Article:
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March 28, 2023 12:10 am | Updated 12:55 am IST


Indian women boxers collected four gold medals — like their predecessors in 2006, M.C. Mary Kom, Sarita Devi, K.C. Lekha and R.L. Jenny — in the Delhi World championships to make an emphatic statement ahead of the Hangzhou Asian Games, a qualifying event for the 2024 Paris Olympics. Seventeen years ago, when India recorded its best ever showing of four golds, one silver and three bronzes, the event was still young and women’s boxing was six years away from making its Olympics debut. The current performance of four golds, when the sport is in the Olympics and the event receiving 300-plus entries from 65 countries (this despite the boycott by some prominent nations as Russian and Belarusian athletes were participating under their flags amid the Ukraine war) is remarkable as it has propelled the third-time host to top the table. Golden girls Nitu Ghanghas (48kg), Nikhat Zareen (50kg), Lovlina Borgohain (75kg) and Saweety Boora (81kg) had different accomplishments but needed to prove themselves again. Nitu, a Commonwealth Games gold medallist, was keen on making a mark at the elite level. Nikhat, the 52kg World champion, who came down to an Olympic weight and was unseeded, had to face six tough opponents and assert herself in the new class to become the second Indian after Mary to win more than one World title. Olympic medallist Lovlina, also a two-time World bronze medallist, was determined to establish herself in a new Olympic weight. Thirty-year-old Saweety, a 2014 World silver medal, wanted to underscore that she was no less. Some exciting talents that included 19-year-old Preeti Sai Pawar (54kg) and Jaismine Lamboria (60kg), impressed everyone. With multiple boxers vying for each spot, the coaches face a ‘good problem’ in the build-up to the Olympics.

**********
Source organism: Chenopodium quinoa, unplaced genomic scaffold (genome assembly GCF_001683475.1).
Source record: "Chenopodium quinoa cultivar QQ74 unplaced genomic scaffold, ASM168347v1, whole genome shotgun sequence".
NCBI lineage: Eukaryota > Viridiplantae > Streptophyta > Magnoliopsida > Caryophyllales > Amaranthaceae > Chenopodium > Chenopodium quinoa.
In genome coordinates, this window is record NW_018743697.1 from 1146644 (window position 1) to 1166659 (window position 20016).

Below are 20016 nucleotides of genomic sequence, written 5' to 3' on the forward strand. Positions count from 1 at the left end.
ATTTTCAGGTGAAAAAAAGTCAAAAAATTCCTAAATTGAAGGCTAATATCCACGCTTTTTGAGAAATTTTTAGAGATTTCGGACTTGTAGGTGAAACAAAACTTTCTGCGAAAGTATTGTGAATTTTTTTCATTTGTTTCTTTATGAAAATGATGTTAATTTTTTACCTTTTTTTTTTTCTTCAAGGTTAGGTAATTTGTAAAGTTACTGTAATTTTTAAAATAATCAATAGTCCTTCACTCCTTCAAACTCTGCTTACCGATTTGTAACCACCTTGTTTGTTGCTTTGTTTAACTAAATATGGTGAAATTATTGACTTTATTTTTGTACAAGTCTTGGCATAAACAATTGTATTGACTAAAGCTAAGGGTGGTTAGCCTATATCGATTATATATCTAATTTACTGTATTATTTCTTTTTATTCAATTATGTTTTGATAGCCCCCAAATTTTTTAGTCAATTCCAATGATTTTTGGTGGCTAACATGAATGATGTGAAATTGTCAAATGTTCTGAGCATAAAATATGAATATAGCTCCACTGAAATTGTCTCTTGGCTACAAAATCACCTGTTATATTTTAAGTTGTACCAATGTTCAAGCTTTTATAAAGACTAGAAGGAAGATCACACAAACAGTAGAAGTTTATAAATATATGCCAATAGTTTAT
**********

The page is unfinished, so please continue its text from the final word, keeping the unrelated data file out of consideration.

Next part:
The event, demonstrating the competitiveness and appeal of women’s boxing, should encourage the International Boxing Association (IBA), which is in conflict with the International Olympic Committee due to its exclusion from the Olympics over various issues. The IBA, monitored on site by an independent McLaren team, tried to ensure transparency and fairness. It took action against below-par match officials and athletes who seemingly enjoyed an unfair advantage. It offered a lucrative prize purse, including $100,000 to each winner, and financial support to boxers as an incentive to boost participation. The successful conduct of the event, barring the odd blip, has encouraged the IBA to look at India, a potential market, as a boxing destination. Eyeing a better performance in the Olympics, the Boxing Federation of India’s desire to stage more elite events will inspire the boxing community further.


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